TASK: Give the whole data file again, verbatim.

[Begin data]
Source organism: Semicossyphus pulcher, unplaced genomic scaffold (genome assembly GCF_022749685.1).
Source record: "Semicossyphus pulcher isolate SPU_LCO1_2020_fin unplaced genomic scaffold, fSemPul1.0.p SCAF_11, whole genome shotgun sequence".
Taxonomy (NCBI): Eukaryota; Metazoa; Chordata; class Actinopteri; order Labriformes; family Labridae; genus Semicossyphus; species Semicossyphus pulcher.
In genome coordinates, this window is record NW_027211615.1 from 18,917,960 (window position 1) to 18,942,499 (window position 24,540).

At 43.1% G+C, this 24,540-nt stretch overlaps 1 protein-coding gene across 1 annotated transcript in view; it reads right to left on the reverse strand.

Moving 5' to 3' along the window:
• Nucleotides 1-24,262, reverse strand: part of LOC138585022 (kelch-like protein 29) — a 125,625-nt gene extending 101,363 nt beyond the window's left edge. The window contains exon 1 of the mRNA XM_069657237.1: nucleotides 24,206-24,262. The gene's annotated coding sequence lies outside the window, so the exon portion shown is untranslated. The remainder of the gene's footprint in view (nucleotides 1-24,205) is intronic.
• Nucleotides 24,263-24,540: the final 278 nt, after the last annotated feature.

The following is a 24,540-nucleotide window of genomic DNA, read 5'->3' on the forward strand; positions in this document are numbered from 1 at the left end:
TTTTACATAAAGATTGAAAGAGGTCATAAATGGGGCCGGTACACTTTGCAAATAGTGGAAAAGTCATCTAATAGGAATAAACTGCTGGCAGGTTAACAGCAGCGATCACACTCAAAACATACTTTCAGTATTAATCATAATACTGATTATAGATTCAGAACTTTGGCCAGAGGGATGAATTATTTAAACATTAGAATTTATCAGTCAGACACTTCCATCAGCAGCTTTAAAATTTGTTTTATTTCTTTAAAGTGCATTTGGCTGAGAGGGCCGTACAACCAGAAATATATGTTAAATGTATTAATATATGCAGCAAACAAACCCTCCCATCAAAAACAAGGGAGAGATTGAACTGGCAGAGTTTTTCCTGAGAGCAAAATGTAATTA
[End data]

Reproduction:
Source organism: Semicossyphus pulcher, unplaced genomic scaffold (genome assembly GCF_022749685.1).
Source record: "Semicossyphus pulcher isolate SPU_LCO1_2020_fin unplaced genomic scaffold, fSemPul1.0.p SCAF_11, whole genome shotgun sequence".
Taxonomy (NCBI): Eukaryota; Metazoa; Chordata; class Actinopteri; order Labriformes; family Labridae; genus Semicossyphus; species Semicossyphus pulcher.
In genome coordinates, this window is record NW_027211615.1 from 18,917,960 (window position 1) to 18,942,499 (window position 24,540).

At 43.1% G+C, this 24,540-nt stretch overlaps 1 protein-coding gene across 1 annotated transcript in view; it reads right to left on the reverse strand.

Moving 5' to 3' along the window:
• Nucleotides 1-24,262, reverse strand: part of LOC138585022 (kelch-like protein 29) — a 125,625-nt gene extending 101,363 nt beyond the window's left edge. The window contains exon 1 of the mRNA XM_069657237.1: nucleotides 24,206-24,262. The gene's annotated coding sequence lies outside the window, so the exon portion shown is untranslated. The remainder of the gene's footprint in view (nucleotides 1-24,205) is intronic.
• Nucleotides 24,263-24,540: the final 278 nt, after the last annotated feature.

The following is a 24,540-nucleotide window of genomic DNA, read 5'->3' on the forward strand; positions in this document are numbered from 1 at the left end:
TTTTACATAAAGATTGAAAGAGGTCATAAATGGGGCCGGTACACTTTGCAAATAGTGGAAAAGTCATCTAATAGGAATAAACTGCTGGCAGGTTAACAGCAGCGATCACACTCAAAACATACTTTCAGTATTAATCATAATACTGATTATAGATTCAGAACTTTGGCCAGAGGGATGAATTATTTAAACATTAGAATTTATCAGTCAGACACTTCCATCAGCAGCTTTAAAATTTGTTTTATTTCTTTAAAGTGCATTTGGCTGAGAGGGCCGTACAACCAGAAATATATGTTAAATGTATTAATATATGCAGCAAACAAACCCTCCCATCAAAAACAAGGGAGAGATTGAACTGGCAGAGTTTTTCCTGAGAGCAAAATGTAATTA